If you missed the Homer Dills, or the get to the net drills, go ahead and get caught up, we'll wait.
Another addition to this year's development camp was a focus on puck possession, puck protection, and controlling the puck while maneuvering. Let's take a look at a few of those drills.
For reference, Here's the full camp roster with more information on each player. I updated the chart with some additional info, including most of the players' projected teams for this season.
The first drill is pretty straight forward. Two players come out, the player with the puck gets a little pressure from the side, and spins in the opposite direction, keeping control of the puck, and shoots at the net.
- The goalie for the far side drill is Toni Eskelinin. The goalie for the near side drill is Jake Patterson.
- The goalie for team Lidstrom drill was Andrew D'Agostini
- Rasmus Bodin had a dickens of a time staying on his feet during this drill, however that's uncharacteristic of him. He's a strong skater who's usually pretty darn smooth. There were several players that fell unusually often during this drill, but I was especially surprised that Bodin fell so often, given his skating skill. I'm sure fatigue played heavily into things at this point, after 3 days of intense drills, workouts and a scrimmage, along with the "off day" that sounds like it was pretty exhausting as well.
This next drill gets a little more difficult and has the player skate a figure 8 around two *mostly* stationary players who harass them a bit.
- James DeHaas nailed this drill and looked Zetterbergian while doing it. He gets nice and low, maintains great balance and strength, sticks his hip/butt out to keep as much distance between the attacking player and the puck as possible, and he kept good control of the puck with one hand on his stick while he used the other arm to hold off the attacking players.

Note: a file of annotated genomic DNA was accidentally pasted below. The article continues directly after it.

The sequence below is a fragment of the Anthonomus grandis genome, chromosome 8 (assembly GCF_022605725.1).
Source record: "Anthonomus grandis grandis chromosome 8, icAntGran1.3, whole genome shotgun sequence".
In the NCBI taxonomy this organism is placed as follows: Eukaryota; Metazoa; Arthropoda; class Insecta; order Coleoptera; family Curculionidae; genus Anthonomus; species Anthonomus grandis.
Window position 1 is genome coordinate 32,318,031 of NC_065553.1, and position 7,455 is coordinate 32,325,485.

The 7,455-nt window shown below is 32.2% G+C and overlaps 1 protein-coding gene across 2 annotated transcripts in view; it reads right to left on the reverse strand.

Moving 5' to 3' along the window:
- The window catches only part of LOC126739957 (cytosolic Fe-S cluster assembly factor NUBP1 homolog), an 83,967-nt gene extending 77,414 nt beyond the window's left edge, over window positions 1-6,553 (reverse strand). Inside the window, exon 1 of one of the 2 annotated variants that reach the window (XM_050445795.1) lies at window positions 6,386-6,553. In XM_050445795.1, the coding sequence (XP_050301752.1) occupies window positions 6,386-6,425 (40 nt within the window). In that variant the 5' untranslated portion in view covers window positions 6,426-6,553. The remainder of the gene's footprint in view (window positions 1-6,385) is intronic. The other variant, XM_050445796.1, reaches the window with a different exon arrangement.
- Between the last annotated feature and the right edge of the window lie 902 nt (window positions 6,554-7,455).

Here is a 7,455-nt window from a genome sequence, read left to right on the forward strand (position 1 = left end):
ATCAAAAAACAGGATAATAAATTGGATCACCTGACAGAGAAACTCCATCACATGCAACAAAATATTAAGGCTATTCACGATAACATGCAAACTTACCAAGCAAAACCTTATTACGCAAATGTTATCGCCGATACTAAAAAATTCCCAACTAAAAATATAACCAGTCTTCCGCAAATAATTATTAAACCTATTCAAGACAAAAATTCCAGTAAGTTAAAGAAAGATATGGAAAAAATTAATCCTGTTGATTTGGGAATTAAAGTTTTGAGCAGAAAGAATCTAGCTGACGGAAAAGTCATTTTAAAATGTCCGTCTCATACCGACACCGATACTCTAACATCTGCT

- Andreas Athanasiou is an incredibly talented young man. His skating is incredibly fast and smooth, and he makes silky smooth passes, and that shot. Mmm mmm mmm. Wait, where was I going with that train of thought? Oh yeah, this drill... Athanasiou's skating skills are a benefit to him here because he leans waaaay over on his edges and sticks his leg out quite a bit, which helps create more space between the puck and the attacking player; but he still maintains great puck and skating control. Xavier Ouellet wasn't quite as smooth in his execution, but he's also a very strong, smooth skater and you can see the similarities between in his footwork execution and Athanasiou's.
- Tyler Bertuzzi, Luke Glendening, and Marek Tvrdon also had good techniques and execution. Bertuzzi uses one hand to create more distance, and he's a pretty good skater, which helps as well. Something I noticed about Glendening's technique, is that he pulls his stick closer to his body and rotates it so that the blade covers most of the puck. Tvrdon did pretty well, though he looks very stiff, and his skating looked a little rougher; but again, both of those things could be a result of his rustiness from missing so much time with his health issues.
How about a little more intense one-on-one action to see those puck protection skills at work.
- The transformation in Bertuzzi's attitude and demeanor as seen here, and the ones he started camp with are incredible. This is the first time I saw him smile, laugh, and look like he was enjoying himself. That's a good thing. The size and strength discrepancy between Goodrow (6'2" 214) and Bertuzzi (6'0" 178) was pretty drastic, but Bertuzzi has the skill foundation to be much more effective; he just needs to bet bigger and stronger (don't we say this about every prospect?) in order for those skills to be maximized.
- Athanasiou isn't an overly physical guy (he'll need to work on that skill set more), but he's incredibly mobile, quick, and skilled with his stick. He's a very athletic player and has impressive range of motion; which you can see here as he rotates, pivots, and twists to protect the puck.
- Tvrdon vs Frk is a good battle because Tvrdon was very effective in protecting the puck, and Frk is quick, shifty, and relentless.
- The size difference between Ildar Telyakov (6' 10" 240) and Trevor Hamilton (6'0" 186) is kind of comical. I can picture Telyakov holding Hamilton at arms length, and taunting him because he can't reach the puck.
Other Development Camp video posts: